Attorney Walters Comments on Proposed 2257A

Attorney Walters Comments on Proposed 2257A
Joanne Cachapero
ORLANDO, Fla. — First Amendment lawyer Lawrence Walters, of the firm Weston, Garrou, Walters & Mooney, offered his opinion and commentary on newly proposed 2257A regulations, published by the Justice Department in the Federal Register today.

The regs are proposed as a counterpart to current U.S.C. 18 2257 regulations, which dictate federal labeling and record-keeping regulations for producers of sexually explicit content.

One of the key additions to current regulations being proposed in 2257A would implement provisions of the Adam Walsh Child Protection and Safety Act of 2006, which would require producers of depictions of simulated sexually explicit conduct to maintain records documenting that performers in those depictions are at least 18 years of age.

Currently, content containing scenes of simulated sexually explicit content is not regulated by 2257 requirements.

“Amazingly, the Department of Justice completely ignores the fact that the entire 2257 regulatory scheme was declared unconstitutional in the Connection Distributing case,” Walters told XBIZ.

“The DOJ turns a blind eye to this and claims that it will apply the 2257 compliance obligations on the producers of 2257A content, since the courts have repeatedly upheld their validity” he added. “This demonstrates the kind of denial that the government is willing to engage in to impose more burden on the industry.”

Walters pointed out that a “safe harbor” exemption had been included in the proposal. Producers of softcore or simulated content that was created for commercial consumption that certified regularly to the attorney general adequate record-keeping procedures had been put into place and that no models under the age of 18 were used in the content, could then notify the attorney general every two years to avoid unwanted prosecution.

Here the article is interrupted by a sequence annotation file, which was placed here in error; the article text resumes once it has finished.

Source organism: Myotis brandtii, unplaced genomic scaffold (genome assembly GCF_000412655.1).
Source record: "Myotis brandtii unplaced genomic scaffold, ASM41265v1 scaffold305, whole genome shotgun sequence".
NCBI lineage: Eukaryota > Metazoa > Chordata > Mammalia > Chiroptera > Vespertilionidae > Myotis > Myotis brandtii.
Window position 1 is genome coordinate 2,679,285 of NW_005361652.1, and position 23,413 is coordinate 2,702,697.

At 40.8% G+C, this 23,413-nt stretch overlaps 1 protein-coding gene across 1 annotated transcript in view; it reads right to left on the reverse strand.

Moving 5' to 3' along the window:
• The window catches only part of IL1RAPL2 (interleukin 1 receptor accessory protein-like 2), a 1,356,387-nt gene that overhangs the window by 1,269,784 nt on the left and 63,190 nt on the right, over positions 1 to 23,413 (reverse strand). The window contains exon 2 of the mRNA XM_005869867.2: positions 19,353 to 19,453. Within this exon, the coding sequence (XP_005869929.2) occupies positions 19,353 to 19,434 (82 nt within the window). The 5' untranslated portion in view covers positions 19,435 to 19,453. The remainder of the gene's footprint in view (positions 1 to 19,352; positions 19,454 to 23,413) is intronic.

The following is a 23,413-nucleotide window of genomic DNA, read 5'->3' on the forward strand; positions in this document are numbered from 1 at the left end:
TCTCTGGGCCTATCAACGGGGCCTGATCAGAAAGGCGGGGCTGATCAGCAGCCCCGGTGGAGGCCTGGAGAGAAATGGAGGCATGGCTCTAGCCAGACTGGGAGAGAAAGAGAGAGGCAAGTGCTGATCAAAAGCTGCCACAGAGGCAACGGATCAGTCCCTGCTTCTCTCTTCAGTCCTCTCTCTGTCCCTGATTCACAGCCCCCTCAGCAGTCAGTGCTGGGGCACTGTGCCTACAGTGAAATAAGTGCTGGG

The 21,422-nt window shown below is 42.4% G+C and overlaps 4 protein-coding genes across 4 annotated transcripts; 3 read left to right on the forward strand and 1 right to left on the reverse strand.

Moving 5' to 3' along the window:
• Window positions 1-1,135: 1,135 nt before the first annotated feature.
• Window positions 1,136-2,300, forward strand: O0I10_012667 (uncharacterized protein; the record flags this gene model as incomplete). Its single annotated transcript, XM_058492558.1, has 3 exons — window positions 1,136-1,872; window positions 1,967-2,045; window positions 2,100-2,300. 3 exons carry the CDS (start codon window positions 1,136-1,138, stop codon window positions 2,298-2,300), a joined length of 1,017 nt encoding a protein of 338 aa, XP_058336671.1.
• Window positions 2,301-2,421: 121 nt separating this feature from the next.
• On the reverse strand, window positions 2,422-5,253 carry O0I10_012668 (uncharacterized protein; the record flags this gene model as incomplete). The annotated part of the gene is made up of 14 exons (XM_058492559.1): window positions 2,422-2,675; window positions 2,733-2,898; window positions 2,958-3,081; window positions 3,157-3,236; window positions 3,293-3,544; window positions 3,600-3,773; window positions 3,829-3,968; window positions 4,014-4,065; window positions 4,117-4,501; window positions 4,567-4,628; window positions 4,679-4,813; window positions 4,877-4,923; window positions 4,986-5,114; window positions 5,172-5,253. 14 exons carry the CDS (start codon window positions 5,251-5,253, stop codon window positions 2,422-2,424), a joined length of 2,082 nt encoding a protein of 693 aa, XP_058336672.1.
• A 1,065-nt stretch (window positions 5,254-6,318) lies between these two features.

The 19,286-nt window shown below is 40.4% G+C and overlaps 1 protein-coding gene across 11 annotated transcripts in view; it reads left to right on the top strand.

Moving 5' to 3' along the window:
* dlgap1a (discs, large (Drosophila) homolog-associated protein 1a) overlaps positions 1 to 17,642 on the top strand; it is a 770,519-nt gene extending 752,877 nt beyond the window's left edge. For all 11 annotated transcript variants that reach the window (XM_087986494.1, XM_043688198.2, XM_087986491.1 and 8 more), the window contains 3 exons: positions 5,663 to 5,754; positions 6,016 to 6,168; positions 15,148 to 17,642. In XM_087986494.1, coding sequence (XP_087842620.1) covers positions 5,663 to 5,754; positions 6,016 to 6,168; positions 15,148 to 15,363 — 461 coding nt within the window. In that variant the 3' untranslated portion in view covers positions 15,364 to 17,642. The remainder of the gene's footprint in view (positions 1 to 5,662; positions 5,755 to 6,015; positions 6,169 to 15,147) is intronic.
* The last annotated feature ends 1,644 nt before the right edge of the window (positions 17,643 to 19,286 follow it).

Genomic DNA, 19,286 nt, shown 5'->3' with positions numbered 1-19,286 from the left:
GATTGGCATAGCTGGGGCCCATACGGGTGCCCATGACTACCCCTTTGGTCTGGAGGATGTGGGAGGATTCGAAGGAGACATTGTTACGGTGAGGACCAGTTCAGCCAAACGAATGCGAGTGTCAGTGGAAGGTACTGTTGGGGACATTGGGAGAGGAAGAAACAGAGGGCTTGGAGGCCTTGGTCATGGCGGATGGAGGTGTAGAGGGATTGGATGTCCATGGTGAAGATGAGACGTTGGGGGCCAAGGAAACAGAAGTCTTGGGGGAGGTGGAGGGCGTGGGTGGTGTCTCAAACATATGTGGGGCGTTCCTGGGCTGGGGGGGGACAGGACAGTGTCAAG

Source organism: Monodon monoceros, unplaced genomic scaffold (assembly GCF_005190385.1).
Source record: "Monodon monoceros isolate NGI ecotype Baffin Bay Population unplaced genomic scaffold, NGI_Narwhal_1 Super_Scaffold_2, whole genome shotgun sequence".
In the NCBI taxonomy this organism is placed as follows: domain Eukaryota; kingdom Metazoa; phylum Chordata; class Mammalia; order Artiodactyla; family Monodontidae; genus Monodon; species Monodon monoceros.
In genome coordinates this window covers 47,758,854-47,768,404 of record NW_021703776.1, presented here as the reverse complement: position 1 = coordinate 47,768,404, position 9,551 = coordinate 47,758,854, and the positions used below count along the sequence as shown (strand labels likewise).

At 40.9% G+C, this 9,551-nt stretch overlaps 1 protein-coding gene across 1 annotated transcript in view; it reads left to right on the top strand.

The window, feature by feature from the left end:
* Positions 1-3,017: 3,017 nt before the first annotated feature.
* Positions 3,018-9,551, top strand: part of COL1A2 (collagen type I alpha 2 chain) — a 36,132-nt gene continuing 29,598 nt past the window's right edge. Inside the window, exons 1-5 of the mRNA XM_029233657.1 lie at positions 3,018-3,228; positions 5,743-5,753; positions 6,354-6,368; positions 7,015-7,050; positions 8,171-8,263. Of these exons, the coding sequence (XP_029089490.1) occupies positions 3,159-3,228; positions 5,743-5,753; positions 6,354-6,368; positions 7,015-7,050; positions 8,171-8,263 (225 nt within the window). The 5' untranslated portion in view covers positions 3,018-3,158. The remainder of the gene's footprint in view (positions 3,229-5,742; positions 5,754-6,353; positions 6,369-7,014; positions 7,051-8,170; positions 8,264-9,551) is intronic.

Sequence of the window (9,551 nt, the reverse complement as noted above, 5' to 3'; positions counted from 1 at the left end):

“The substance of the regulations is not particularly surprising, although the ability to obtain a compliance exemption may be of useful to those producers that focus on 'softcore' product that does not include actual sexual activity,” Walters said.

The attorney also spoke other proposed 2257 regulations that, according to Walters, have not been clarified, inferring that additional proposals would increase the difficulty for producers to comply with the regulations.

“What is somewhat unclear is the status of the proposed 2007 regulations,” Walters said.

“Some of those have been modified by the 2008 regulations, but others remain untouched — such as the requirement that 2257 records include the original date of production of the material,” he described. “It appears that those proposals remain on the table — to the extent they were not amended by the proposed 2008 regulations, but this is becoming an increasingly complex and unwieldy administrative nightmare.”

As for the proposals published today, Walters added, “It is important to keep in mind that these regulations have not been adopted yet, but are merely in the public comment phase.”

Walters is a frequent lecturer on the subject of free speech, and has authored numerous articles for mainstream and adult publications [including XBIZ] and legal reviews. He has represented several adult industry members and businesses.

Related: